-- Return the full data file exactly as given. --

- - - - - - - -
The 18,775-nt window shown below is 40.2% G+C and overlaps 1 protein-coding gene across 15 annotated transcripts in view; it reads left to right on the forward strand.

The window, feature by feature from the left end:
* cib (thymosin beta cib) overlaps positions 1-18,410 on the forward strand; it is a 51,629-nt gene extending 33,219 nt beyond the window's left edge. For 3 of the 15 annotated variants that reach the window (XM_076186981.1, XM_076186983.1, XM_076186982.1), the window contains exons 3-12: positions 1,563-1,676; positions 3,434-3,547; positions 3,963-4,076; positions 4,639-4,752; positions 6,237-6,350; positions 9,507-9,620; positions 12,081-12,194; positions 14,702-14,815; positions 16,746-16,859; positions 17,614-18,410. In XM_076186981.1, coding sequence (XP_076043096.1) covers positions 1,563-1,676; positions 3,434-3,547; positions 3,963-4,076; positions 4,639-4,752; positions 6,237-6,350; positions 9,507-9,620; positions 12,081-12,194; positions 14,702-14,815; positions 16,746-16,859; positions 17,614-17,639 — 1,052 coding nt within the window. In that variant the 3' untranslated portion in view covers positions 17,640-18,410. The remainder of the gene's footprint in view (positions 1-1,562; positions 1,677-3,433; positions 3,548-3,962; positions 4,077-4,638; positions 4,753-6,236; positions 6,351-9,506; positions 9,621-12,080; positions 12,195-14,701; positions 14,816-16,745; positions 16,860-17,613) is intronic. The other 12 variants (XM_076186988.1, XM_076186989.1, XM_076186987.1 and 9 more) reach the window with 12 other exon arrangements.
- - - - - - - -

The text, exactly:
The 18,775-nt window shown below is 40.2% G+C and overlaps 1 protein-coding gene across 15 annotated transcripts in view; it reads left to right on the forward strand.

The window, feature by feature from the left end:
* cib (thymosin beta cib) overlaps positions 1-18,410 on the forward strand; it is a 51,629-nt gene extending 33,219 nt beyond the window's left edge. For 3 of the 15 annotated variants that reach the window (XM_076186981.1, XM_076186983.1, XM_076186982.1), the window contains exons 3-12: positions 1,563-1,676; positions 3,434-3,547; positions 3,963-4,076; positions 4,639-4,752; positions 6,237-6,350; positions 9,507-9,620; positions 12,081-12,194; positions 14,702-14,815; positions 16,746-16,859; positions 17,614-18,410. In XM_076186981.1, coding sequence (XP_076043096.1) covers positions 1,563-1,676; positions 3,434-3,547; positions 3,963-4,076; positions 4,639-4,752; positions 6,237-6,350; positions 9,507-9,620; positions 12,081-12,194; positions 14,702-14,815; positions 16,746-16,859; positions 17,614-17,639 — 1,052 coding nt within the window. In that variant the 3' untranslated portion in view covers positions 17,640-18,410. The remainder of the gene's footprint in view (positions 1-1,562; positions 1,677-3,433; positions 3,548-3,962; positions 4,077-4,638; positions 4,753-6,236; positions 6,351-9,506; positions 9,621-12,080; positions 12,195-14,701; positions 14,816-16,745; positions 16,860-17,613) is intronic. The other 12 variants (XM_076186988.1, XM_076186989.1, XM_076186987.1 and 9 more) reach the window with 12 other exon arrangements.